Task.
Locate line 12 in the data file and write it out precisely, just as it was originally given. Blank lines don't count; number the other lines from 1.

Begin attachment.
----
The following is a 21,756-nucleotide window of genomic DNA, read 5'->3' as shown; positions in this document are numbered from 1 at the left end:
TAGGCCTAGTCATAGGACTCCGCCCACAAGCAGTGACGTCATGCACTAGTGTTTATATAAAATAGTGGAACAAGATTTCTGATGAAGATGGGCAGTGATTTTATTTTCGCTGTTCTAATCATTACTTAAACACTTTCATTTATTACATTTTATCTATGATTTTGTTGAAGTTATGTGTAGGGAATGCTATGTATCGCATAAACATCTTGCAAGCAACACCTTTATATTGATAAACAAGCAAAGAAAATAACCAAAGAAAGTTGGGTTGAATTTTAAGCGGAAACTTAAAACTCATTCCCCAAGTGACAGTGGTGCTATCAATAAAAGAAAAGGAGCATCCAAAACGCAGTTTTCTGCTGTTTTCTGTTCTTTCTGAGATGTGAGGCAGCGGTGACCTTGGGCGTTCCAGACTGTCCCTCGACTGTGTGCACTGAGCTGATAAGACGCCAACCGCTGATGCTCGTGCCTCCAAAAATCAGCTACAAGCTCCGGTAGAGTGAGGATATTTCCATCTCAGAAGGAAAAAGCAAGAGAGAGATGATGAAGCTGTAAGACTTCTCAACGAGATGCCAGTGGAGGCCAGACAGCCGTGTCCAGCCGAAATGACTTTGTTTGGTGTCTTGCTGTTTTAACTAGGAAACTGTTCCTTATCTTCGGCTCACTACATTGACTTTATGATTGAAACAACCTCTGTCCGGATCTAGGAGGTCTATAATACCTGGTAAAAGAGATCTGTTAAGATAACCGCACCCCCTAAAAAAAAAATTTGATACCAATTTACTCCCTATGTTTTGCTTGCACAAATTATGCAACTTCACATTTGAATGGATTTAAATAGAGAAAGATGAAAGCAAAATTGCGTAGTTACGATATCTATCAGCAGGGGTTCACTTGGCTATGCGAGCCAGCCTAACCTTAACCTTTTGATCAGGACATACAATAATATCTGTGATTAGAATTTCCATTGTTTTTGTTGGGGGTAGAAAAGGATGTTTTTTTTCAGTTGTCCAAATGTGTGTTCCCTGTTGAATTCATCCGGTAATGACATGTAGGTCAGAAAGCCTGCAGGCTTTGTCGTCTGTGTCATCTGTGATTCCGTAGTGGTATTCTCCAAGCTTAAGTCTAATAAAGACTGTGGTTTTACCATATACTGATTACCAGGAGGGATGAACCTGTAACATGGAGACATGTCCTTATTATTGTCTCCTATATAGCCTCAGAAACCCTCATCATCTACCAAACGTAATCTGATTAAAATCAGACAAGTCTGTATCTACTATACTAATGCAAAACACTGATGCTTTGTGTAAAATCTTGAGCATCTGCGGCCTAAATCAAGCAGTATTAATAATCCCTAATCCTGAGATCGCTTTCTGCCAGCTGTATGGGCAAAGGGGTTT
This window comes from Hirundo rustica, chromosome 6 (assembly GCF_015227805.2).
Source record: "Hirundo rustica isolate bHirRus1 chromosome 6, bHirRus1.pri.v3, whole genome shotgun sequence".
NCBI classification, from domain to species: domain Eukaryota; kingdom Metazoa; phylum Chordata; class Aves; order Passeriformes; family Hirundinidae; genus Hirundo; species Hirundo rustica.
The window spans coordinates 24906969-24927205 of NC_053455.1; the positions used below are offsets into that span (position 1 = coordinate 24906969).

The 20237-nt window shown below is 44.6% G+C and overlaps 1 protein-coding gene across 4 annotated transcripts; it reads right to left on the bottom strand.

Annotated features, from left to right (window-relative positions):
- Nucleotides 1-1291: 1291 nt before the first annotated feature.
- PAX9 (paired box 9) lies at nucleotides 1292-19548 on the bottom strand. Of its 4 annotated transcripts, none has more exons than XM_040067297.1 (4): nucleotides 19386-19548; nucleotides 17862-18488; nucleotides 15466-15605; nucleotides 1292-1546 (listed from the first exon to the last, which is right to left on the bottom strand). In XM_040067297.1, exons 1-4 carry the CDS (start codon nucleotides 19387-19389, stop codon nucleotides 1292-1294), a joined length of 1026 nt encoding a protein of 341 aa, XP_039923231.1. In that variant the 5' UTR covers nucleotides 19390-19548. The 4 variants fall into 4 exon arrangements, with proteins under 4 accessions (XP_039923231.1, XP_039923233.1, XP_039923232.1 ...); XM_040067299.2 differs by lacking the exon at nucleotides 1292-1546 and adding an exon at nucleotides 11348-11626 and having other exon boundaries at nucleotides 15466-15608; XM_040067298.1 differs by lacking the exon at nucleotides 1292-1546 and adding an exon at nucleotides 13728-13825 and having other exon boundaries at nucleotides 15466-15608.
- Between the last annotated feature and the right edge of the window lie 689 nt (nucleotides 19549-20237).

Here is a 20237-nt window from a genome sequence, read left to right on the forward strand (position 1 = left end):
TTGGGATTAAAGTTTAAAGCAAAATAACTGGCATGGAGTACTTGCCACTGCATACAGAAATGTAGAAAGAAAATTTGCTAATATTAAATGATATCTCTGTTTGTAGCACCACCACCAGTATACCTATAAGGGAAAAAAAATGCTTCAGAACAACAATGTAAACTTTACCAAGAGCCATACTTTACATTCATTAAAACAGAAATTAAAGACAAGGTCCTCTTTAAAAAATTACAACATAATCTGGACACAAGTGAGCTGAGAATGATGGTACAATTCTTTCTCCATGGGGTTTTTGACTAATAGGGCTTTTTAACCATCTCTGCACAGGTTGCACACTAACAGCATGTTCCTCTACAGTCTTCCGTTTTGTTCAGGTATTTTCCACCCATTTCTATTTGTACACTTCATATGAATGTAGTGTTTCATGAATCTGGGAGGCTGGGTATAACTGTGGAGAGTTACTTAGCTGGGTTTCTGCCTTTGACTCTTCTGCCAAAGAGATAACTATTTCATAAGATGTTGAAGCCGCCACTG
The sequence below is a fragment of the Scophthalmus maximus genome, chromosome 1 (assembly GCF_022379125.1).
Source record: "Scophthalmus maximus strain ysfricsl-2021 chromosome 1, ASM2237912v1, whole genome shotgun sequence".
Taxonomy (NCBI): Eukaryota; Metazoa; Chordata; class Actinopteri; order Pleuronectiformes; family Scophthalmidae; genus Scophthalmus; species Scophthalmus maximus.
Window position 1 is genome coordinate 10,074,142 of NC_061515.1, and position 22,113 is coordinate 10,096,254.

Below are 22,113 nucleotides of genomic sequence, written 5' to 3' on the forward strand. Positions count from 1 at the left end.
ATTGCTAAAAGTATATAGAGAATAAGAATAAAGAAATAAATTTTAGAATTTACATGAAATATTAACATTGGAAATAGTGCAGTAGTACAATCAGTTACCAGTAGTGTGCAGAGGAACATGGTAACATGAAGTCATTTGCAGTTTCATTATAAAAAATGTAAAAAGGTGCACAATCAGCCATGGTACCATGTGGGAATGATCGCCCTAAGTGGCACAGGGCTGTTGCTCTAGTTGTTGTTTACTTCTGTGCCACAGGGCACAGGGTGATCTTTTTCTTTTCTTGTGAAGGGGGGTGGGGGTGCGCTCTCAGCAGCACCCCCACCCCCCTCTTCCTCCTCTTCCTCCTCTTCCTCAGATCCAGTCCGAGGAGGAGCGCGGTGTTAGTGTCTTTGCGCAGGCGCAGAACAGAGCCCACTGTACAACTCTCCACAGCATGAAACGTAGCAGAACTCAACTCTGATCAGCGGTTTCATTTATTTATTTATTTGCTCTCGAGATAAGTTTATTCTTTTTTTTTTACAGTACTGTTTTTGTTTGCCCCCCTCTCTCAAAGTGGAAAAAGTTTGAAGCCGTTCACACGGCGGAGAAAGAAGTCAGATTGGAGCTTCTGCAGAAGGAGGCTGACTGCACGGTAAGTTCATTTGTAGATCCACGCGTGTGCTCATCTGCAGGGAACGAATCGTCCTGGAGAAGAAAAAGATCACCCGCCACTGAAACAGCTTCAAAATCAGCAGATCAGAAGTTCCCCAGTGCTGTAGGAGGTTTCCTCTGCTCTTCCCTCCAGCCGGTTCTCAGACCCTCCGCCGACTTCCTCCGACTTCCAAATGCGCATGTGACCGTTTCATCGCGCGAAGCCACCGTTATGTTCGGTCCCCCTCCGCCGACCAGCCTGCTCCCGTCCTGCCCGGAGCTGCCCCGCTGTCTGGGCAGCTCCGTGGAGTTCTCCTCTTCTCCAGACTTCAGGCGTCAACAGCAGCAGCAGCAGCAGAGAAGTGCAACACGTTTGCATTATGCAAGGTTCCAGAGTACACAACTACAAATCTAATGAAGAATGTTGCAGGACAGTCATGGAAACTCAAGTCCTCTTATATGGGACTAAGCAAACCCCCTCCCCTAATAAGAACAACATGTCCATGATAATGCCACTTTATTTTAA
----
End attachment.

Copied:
Here is a 20237-nt window from a genome sequence, read left to right on the forward strand (position 1 = left end):